Synopsis

After saving themselves and their fellow students from a life pitched against one another, Sophie and Agatha are back home again, living happily ever after. But life isn’t exactly a fairytale. When Agatha secretly wishes she’d chosen a different happy ending with Prince Tedros, the gates to the School for Good and Evil open once again. But Good and Evil are no longer enemies and Princes and Princesses may not be what they seem, as new bonds form and old ones shatter.

Review

I’d like to start off by saying that this book didn’t completely live up to my expectations and I didn’t like it as much as the first book. I still enjoyed it, just not as much as I hoped I would.

Characters:
I’ll start with the negative: by far my biggest problem with this book is how dumb Agatha and (especially) Sophie were. Yes, they were naive in the first book, but now they are actually just unbelievably dumb. Of course there were times when I could completely understand their obliviousness, but at other times it just seemed way too unbelievable that they didn’t understand something- imagine a super exaggerated “dumb blonde” impersonation – that’s what it felt like. It was really just too much silliness. I don’t want to be any more specific for the risk of spoilers…
On to the positives: it was still really fun to watch Agatha and Sophie’s relationship morph and evolve and I especially liked how close they became with other students and teachers. These extended relationships gave so much more background and depth to students, teachers and Gavaldon citizens/family which made the world building expand seamlessly. We learn just enough to be interested in side characters yet there is still so much wonderful mystery surrounding everyone that will no doubt play into the final book!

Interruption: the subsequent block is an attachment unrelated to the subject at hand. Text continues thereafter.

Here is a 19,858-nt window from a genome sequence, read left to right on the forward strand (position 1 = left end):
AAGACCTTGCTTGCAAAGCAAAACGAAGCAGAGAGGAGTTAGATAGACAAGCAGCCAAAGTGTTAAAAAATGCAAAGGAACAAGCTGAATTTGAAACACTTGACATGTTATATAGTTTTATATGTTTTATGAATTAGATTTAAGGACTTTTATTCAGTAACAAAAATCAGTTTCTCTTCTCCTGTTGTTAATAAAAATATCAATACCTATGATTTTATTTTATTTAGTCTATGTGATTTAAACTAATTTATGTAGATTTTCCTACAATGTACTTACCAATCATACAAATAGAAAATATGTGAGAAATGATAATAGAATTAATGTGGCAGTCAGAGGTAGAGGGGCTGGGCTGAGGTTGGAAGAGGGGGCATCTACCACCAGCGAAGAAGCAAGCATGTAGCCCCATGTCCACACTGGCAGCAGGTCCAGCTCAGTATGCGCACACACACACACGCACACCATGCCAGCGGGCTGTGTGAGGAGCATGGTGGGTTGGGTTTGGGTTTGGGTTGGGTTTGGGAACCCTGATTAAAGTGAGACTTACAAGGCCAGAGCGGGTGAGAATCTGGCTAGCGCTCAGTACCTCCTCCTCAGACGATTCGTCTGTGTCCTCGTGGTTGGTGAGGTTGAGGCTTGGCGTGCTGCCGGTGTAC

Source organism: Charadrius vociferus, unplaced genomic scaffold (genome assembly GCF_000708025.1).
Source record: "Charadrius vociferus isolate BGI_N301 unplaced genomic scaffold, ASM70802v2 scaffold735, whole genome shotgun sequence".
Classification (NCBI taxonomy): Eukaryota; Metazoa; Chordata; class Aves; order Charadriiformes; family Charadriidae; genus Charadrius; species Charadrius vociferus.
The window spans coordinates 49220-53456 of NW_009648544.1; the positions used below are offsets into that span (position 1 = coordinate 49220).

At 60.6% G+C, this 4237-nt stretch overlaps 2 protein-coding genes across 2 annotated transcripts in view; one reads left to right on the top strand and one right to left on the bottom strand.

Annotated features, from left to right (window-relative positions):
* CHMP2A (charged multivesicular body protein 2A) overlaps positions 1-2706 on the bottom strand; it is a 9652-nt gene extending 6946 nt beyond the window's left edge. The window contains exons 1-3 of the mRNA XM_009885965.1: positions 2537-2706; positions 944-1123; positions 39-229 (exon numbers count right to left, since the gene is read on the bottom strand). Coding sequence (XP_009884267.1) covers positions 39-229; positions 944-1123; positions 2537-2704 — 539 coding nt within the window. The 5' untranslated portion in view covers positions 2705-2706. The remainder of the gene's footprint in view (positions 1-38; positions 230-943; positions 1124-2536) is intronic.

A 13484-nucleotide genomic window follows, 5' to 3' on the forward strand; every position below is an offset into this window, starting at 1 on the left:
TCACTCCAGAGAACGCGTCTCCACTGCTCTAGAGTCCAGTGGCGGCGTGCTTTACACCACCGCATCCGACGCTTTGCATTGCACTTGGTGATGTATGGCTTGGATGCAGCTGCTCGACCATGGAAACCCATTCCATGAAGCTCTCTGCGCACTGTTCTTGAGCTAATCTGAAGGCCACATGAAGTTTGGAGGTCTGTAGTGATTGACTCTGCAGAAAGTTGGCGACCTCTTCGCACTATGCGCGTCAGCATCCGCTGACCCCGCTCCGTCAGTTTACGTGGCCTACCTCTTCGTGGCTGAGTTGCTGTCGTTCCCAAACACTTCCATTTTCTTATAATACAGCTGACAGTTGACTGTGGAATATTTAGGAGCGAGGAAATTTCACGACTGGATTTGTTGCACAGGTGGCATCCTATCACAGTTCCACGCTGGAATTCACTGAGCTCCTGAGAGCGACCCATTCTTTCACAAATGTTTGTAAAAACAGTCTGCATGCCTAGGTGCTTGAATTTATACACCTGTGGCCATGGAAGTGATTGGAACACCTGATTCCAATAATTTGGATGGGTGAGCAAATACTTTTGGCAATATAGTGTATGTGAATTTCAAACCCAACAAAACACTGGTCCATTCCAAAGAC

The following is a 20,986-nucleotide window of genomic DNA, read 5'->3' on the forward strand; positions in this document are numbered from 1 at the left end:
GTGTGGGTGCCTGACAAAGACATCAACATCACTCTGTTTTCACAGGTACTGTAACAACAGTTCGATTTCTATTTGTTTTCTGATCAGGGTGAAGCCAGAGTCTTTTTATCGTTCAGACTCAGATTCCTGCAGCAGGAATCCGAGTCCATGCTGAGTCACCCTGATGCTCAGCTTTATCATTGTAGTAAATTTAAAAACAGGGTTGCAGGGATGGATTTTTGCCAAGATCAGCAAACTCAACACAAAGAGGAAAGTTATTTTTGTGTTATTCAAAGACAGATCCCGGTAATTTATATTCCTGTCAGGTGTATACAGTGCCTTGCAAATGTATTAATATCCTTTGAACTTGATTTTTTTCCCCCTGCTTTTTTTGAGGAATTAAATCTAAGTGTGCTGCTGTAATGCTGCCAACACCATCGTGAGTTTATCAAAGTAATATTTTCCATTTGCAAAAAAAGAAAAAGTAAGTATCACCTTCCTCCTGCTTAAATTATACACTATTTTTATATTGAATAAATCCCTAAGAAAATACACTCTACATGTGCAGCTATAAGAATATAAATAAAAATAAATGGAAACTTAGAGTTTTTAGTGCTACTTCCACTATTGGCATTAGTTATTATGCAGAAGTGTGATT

Plot/Themes/Motifs:
I am so torn with the plot of this book!! On one hand it is really impossible to guess the bigger picture, but on the other hand there were so many predictable parts. Let me explain. I absolutely did not see see the end coming (until about a page before it happened), all of the characters and mystery tied together beautifully and made total sense by the end. BUT there were lots of predictable parts. It seemed like the author tried to create trails of breadcrumbs for us to follow, but failed by making the hints and clues wayyy too obvious – which, again, the main characters were oblivious to.
I also really felt that although this story has a much different plot than the first book, it was very repetitive of the first book. There was lots of “can I truly trust her?”, “she’s hiding something”, “i just don’t want to be alone”, “i’m good!”….. and it just felt repetitive from the first book and repetitive within it’s own right.
Of course I still loved the overarching story of this book. It was a cool depiction of extremist “feminist” terrorism. Where as the first book often abided by traditional fairytale sexism, this book did a complete 180 and showed “feminism” gone wrong which was really fun to watch! I can only imagine that this is setting up a nice middle ground for the final book – like Goldilocks: the first book is too male dominated, the second book is too female dominated, the final book is just right!
This story ends on a wicked cliff-hanger which basically ensures that I’ll start the third book right away!

Overall it was pretty good! It’s not something that completely hooked me, but it was still good enough to keep me invested in the characters and the world – I’ll start the third book ASAP!

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Rating: 3/5 Stars

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